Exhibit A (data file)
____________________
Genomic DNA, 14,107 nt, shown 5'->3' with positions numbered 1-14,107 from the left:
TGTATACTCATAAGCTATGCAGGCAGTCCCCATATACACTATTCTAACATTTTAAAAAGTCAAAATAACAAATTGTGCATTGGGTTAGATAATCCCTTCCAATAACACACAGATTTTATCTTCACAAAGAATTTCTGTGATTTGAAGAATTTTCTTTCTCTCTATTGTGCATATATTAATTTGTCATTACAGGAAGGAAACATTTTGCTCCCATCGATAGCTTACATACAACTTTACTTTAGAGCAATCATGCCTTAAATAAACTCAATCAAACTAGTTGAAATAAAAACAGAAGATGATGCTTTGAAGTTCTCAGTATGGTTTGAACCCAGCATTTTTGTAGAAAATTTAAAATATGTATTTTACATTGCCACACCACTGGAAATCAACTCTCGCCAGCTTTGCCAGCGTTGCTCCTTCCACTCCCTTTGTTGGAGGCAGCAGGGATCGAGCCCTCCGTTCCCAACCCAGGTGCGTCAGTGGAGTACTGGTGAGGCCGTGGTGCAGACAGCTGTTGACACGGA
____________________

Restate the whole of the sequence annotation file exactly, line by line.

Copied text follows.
Genomic DNA, 14,107 nt, shown 5'->3' with positions numbered 1-14,107 from the left:
TGTATACTCATAAGCTATGCAGGCAGTCCCCATATACACTATTCTAACATTTTAAAAAGTCAAAATAACAAATTGTGCATTGGGTTAGATAATCCCTTCCAATAACACACAGATTTTATCTTCACAAAGAATTTCTGTGATTTGAAGAATTTTCTTTCTCTCTATTGTGCATATATTAATTTGTCATTACAGGAAGGAAACATTTTGCTCCCATCGATAGCTTACATACAACTTTACTTTAGAGCAATCATGCCTTAAATAAACTCAATCAAACTAGTTGAAATAAAAACAGAAGATGATGCTTTGAAGTTCTCAGTATGGTTTGAACCCAGCATTTTTGTAGAAAATTTAAAATATGTATTTTACATTGCCACACCACTGGAAATCAACTCTCGCCAGCTTTGCCAGCGTTGCTCCTTCCACTCCCTTTGTTGGAGGCAGCAGGGATCGAGCCCTCCGTTCCCAACCCAGGTGCGTCAGTGGAGTACTGGTGAGGCCGTGGTGCAGACAGCTGTTGACACGGA